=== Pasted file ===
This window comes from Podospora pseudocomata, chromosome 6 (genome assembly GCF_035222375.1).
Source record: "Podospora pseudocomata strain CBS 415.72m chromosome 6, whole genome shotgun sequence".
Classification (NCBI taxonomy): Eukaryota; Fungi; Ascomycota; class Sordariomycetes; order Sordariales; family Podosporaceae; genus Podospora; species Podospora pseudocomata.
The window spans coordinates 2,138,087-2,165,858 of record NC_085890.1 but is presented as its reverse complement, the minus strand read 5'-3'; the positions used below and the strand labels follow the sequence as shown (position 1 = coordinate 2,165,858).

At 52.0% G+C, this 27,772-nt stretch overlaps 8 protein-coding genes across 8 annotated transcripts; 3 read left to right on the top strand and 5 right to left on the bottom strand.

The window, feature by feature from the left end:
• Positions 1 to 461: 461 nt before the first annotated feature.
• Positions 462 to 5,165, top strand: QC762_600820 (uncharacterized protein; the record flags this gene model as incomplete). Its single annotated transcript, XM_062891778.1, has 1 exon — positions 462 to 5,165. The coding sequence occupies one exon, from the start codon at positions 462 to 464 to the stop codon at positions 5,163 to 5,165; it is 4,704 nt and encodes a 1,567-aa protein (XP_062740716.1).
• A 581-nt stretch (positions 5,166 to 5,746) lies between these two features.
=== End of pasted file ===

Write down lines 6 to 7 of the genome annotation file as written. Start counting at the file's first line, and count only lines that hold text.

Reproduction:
The window, feature by feature from the left end:
• Positions 1 to 461: 461 nt before the first annotated feature.